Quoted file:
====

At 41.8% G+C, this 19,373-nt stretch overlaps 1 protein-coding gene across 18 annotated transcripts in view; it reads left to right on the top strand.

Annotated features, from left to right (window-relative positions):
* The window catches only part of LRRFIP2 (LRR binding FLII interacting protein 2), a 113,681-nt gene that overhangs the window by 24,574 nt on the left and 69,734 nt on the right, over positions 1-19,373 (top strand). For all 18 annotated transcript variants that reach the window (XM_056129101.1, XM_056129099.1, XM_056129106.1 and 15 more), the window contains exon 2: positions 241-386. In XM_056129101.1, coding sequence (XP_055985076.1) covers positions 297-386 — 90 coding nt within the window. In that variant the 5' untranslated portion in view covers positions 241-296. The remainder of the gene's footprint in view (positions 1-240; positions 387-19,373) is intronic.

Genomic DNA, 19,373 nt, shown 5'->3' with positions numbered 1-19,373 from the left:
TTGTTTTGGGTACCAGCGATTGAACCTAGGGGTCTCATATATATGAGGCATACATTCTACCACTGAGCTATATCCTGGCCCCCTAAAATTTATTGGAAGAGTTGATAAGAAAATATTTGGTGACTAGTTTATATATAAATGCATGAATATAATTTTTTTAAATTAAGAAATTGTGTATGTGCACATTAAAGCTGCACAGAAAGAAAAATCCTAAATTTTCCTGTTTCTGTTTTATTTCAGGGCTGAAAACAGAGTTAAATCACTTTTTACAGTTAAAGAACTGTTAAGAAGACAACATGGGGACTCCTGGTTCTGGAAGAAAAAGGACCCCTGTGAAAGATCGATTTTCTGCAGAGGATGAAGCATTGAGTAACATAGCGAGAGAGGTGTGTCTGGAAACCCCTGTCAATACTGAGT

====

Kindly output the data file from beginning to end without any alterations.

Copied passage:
At 41.8% G+C, this 19,373-nt stretch overlaps 1 protein-coding gene across 18 annotated transcripts in view; it reads left to right on the top strand.

Annotated features, from left to right (window-relative positions):
* The window catches only part of LRRFIP2 (LRR binding FLII interacting protein 2), a 113,681-nt gene that overhangs the window by 24,574 nt on the left and 69,734 nt on the right, over positions 1-19,373 (top strand). For all 18 annotated transcript variants that reach the window (XM_056129101.1, XM_056129099.1, XM_056129106.1 and 15 more), the window contains exon 2: positions 241-386. In XM_056129101.1, coding sequence (XP_055985076.1) covers positions 297-386 — 90 coding nt within the window. In that variant the 5' untranslated portion in view covers positions 241-296. The remainder of the gene's footprint in view (positions 1-240; positions 387-19,373) is intronic.

Genomic DNA, 19,373 nt, shown 5'->3' with positions numbered 1-19,373 from the left:
TTGTTTTGGGTACCAGCGATTGAACCTAGGGGTCTCATATATATGAGGCATACATTCTACCACTGAGCTATATCCTGGCCCCCTAAAATTTATTGGAAGAGTTGATAAGAAAATATTTGGTGACTAGTTTATATATAAATGCATGAATATAATTTTTTTAAATTAAGAAATTGTGTATGTGCACATTAAAGCTGCACAGAAAGAAAAATCCTAAATTTTCCTGTTTCTGTTTTATTTCAGGGCTGAAAACAGAGTTAAATCACTTTTTACAGTTAAAGAACTGTTAAGAAGACAACATGGGGACTCCTGGTTCTGGAAGAAAAAGGACCCCTGTGAAAGATCGATTTTCTGCAGAGGATGAAGCATTGAGTAACATAGCGAGAGAGGTGTGTCTGGAAACCCCTGTCAATACTGAGT